This sort of thing is probably the #1 reason that I have seen people leave the Faith.

But, today's Saint - Saint Nektarios - took a different path.

He accepted the mistreatment. He simply accepted the slander, the loss of job & position, the lack of food, the exclusion. He didn't fight back. He didn't gossip about his abusers. He didn't seek revenge. And, most importantly, he remained Faithful to God. This was his Cross to bear in his life, and he bore it heroically. He chose not to hate, but to love. He chose not to reject suffering as something to be avoided at all costs, but to obediently endure it for God.

Despite the cruelty of other Christians, he Loved & Served God. He gave alms to the poor. He accepted any position he could get serving God - even those positions that were much "beneath him." He was a Bishop - yet because of the sins of others, he had to accept a part time job preaching - not even a full time position!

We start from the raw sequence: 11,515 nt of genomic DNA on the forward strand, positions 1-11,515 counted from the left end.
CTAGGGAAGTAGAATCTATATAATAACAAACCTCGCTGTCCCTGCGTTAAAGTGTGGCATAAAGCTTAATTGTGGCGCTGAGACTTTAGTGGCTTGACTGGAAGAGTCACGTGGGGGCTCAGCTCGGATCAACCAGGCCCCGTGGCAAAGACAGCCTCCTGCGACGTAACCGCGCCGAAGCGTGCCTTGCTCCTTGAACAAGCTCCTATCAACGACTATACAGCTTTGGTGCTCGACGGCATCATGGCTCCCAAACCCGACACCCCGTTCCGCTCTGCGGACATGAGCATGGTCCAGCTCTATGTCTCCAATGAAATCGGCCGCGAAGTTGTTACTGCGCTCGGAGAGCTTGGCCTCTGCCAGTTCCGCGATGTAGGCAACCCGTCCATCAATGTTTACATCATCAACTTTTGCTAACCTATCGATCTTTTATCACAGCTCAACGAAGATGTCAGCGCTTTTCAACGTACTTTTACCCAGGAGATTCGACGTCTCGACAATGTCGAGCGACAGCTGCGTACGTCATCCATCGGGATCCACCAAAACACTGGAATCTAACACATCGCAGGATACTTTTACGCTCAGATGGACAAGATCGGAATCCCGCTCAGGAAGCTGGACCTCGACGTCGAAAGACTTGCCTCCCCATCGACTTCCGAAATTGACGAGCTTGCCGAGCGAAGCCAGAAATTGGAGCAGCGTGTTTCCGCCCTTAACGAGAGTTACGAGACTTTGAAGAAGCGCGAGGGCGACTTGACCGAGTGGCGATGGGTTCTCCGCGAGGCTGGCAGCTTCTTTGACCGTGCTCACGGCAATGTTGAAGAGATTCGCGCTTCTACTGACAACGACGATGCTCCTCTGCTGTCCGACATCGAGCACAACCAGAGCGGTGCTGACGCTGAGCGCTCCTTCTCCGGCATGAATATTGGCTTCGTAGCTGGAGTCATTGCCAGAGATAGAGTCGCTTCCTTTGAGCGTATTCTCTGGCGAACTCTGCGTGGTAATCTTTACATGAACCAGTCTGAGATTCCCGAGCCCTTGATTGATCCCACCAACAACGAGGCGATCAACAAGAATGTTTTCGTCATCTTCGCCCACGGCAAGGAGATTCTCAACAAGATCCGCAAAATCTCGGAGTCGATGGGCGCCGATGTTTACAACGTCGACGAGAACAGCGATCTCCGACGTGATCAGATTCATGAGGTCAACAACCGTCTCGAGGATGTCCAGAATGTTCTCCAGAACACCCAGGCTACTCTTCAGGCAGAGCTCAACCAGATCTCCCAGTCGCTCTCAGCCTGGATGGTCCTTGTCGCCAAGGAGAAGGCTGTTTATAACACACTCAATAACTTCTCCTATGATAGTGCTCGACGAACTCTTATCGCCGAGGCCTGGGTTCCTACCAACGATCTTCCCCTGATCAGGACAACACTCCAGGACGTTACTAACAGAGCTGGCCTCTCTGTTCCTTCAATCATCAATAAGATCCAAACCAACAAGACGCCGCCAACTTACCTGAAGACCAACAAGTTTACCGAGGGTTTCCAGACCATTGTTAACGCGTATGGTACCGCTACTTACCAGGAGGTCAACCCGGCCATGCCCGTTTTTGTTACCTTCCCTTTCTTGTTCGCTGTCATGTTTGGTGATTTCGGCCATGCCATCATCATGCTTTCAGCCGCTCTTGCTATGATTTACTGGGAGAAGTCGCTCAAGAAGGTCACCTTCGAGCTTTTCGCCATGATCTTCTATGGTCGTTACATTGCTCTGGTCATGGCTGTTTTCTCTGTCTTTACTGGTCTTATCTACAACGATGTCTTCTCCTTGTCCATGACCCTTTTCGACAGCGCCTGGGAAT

In the course of his life, he acted as Headmaster of a Seminary, and eventually founded a Monastery. But, he was always hounded by those who hated him.

At the end of his life, he suffered bravely and devoutly with physical illness, while others were being miraculously healed of their illnesses through his prayers. (He is the Patron Saint for those suffering from Cancer.) Again, others might have been angry at God when they saw others healed, but while they remained ill and in severe pain themselves, but St. Nektarios was Faithful & filled with Love.

It is quite likely that during his lifetime few, if any, recognized that they were in the presence of a Saint.